Recommendations for breastfeeding in the context of Covid-19 were released early in the pandemic by the World Health Organization (WHO) and supported by UNICEF; however, the extent to which they were adapted at country level was not well understood. To respond to this gap and inform programmatic response, UNICEF conducted an online survey in seven regions. The survey results were used to support governments in aligning their approaches to breastfeeding counselling with evidence-based global standards. Further, very early in the pandemic, UNICEF regional offices in Eastern and Southern Africa and West and Central Africa led the development of a joint United Nations statement on IYCF in the context of Covid-19 - the first guidance released on this topic. With technical and advocacy support from UNICEF, 88 countries across seven regions adopted breastfeeding recommendations in the context of Covid-19. Throughout 2020, UNICEF supported countries to adapt IYCF counselling in line with global recommendations. Many countries responded to service disruptions by leveraging alternative delivery platforms to reach caregivers with counselling. In Pakistan, social protection service delivery platforms were leveraged to reach 1.3 million people - mostly vulnerable mothers, who were less likely to have access to electronic media - on safe IYCF practices during the pandemic. Continued efforts to build national IYCF counselling capacity in the context of Covid-19 led to 20,531 (224 per cent of target) health workers being trained on the promotion of breastfeeding and complementary feeding in all provinces in 2020. UNICEF also supported provincial governments in creating more than 11,100 mother support groups and more than 7,200 father support groups, reaching more than 1.4 million caregivers in their communities with IYCF messages. In response to pandemic containment measures, many countries shifted to virtual modalities for counselling delivery, such in the Islamic Republic of Iran, where UNICEF supported the Ministry of Health and Medical Education in establishing a breastfeeding tele-counselling centre. In Indonesia, an online counselling service using a chatbot was established to improve access to counselling services for caregivers during the pandemic. In response to lockdowns and physical distancing measures in India, UNICEF supported front-line community workers across 12 states in delivering IYCF counselling to caregivers through WhatsApp groups via videos, recorded audio messages and text messages, and responding to queries from caregivers. Building on these efforts, the Government of Maharashtra created an authorized channel: 'Waves of well-nourished Maharashtra', a stronger digital platform to deliver essential nutrition messages and updates to service providers and caregivers. By December 2020, more than 1 million families were reached through broadcast calls, 190,000 users accessed messages through a WhatsApp chatbot and more than 271,000 users accessed a dedicated helpline for essential nutrition information. Despite the challenges of 2020, many countries were able to maintain - and in some cases expand - counselling services with UNICEF support. In the United Republic of Tanzania, more than 522,000 (85 per cent) of caregivers of children under 2 years of age in 5 UNICEF focus regions were reached with regular nutrition counselling services, a 20 per cent increase from 2019. UNICEF, through the Development Partners' Group for Nutrition and the National Infant and Young Child Nutrition Working Group, advocated for and influenced the scale-up of community-based nutrition counselling services, which contributed to an increase in the nationwide coverage of mothers receiving community-based IYCF counselling services from 54 per cent (2.1 million) in 2018/2019 to 65 per cent (2.5 million) in 2019/2020. In Uganda, more than 2.1 million caregivers benefited from IYCF counselling services in 20 priority districts with UNICEF support in 2020, reaching 96 per cent of those targeted. In Burkina Faso, UNICEF supported IYCF counselling services for more than 552,300 pregnant and breastfeeding women with children under the age of 2 years (76 per cent of those targeted). With UNICEF funding and technical support, implementing partners trained more than 8,870 community-based health workers in 3,224 villages (80 per cent of annual target) on social and behaviour change communication related to optimal IYCF practices, hygiene and early stimulation. More than 26,230 mother-to-mother support groups were established, reaching nearly 385,800 pregnant women and caregivers. An independent evaluation supported by UNICEF showed that these women had gained a better knowledge of key IYCF and family practices; for example, 40 per cent of breastfeeding mothers knew at least four IYCF practices, compared with 11.9 per cent of other women of childbearing age.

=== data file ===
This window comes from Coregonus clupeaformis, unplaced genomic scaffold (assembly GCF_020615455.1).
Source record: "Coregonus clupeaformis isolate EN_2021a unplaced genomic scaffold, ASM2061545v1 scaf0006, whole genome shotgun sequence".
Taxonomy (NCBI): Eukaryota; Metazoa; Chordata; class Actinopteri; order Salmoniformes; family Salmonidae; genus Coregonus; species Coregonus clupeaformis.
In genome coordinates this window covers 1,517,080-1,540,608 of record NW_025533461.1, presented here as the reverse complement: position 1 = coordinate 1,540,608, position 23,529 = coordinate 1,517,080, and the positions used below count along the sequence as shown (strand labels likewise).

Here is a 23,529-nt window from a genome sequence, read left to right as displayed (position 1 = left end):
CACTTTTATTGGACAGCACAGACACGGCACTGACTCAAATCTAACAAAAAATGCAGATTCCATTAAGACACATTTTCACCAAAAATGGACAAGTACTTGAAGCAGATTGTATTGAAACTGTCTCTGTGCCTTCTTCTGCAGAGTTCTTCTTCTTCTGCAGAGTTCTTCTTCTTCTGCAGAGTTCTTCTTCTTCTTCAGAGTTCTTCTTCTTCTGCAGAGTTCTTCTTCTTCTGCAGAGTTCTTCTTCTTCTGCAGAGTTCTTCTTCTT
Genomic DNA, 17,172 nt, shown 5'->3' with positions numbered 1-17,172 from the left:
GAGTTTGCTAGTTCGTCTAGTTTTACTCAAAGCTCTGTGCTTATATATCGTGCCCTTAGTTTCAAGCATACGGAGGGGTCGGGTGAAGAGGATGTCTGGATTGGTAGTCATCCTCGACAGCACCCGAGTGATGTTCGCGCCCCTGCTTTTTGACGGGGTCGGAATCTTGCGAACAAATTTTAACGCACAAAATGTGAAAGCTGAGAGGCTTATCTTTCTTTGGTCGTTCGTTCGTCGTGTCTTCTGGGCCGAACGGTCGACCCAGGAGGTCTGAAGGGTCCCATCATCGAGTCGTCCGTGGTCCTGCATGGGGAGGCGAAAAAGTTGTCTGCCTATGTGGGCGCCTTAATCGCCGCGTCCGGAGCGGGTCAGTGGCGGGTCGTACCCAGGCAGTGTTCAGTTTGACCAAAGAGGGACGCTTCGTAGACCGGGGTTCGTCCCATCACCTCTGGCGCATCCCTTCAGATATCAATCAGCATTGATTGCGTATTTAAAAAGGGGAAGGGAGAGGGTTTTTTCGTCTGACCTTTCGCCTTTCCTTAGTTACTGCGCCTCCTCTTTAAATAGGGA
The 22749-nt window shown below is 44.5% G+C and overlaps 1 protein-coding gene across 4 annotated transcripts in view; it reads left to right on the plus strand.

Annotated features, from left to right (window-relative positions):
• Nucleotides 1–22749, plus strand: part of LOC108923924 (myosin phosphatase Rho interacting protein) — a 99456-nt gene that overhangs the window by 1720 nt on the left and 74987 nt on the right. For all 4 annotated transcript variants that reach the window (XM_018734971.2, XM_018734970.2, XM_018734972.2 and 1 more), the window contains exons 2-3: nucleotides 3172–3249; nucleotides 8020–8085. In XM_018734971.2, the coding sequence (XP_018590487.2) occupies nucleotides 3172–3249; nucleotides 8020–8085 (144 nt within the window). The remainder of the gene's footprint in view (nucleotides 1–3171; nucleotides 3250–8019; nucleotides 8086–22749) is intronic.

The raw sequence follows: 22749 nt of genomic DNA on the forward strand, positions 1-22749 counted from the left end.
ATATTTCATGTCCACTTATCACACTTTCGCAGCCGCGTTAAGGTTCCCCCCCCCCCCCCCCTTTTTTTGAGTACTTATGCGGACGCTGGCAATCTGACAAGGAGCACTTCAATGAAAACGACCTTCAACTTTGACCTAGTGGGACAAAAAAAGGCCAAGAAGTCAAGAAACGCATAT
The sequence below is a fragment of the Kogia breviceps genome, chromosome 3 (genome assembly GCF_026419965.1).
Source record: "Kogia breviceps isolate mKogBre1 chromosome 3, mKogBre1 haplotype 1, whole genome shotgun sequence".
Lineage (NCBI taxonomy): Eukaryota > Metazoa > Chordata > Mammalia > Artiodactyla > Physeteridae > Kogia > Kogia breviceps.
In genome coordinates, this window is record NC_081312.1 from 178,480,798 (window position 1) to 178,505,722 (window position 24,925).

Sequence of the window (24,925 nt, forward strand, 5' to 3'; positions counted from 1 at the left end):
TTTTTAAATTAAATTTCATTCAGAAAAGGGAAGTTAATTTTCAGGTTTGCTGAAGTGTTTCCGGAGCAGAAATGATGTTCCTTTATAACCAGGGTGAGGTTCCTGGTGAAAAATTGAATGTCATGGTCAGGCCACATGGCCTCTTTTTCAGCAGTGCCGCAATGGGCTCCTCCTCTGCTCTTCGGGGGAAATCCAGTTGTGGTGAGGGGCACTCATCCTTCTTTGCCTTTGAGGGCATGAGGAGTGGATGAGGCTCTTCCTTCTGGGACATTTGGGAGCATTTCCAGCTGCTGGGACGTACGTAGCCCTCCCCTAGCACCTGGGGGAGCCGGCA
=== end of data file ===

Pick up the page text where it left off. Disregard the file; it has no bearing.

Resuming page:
8. UNICEF provides technical support and guidance to strengthen data, monitoring and evaluation systems for nutrition and to build the capacities of governments and partners. Strengthening data and knowledge management was particularly critical in the response to Covid-19. UNICEF was able to build on, and leverage, existing data systems to respond to urgent needs for data on the impact of Covid-19 on diets, services and practices by developing a nutrition dashboard to better communicate the impacts of the pandemic on nutrition to support advocacy, programming and policies. Fifty-six countries reported having functional routine information systems (e.g. District Health Information Systems) reporting national nutrition information data, even before Covid-19; 29 countries had a reduced nutrition impact systems (NIS) function due to Covid-19; and 10 countries had planned or completed data collection through NIS on programmatic adaptations to respond to the pandemic.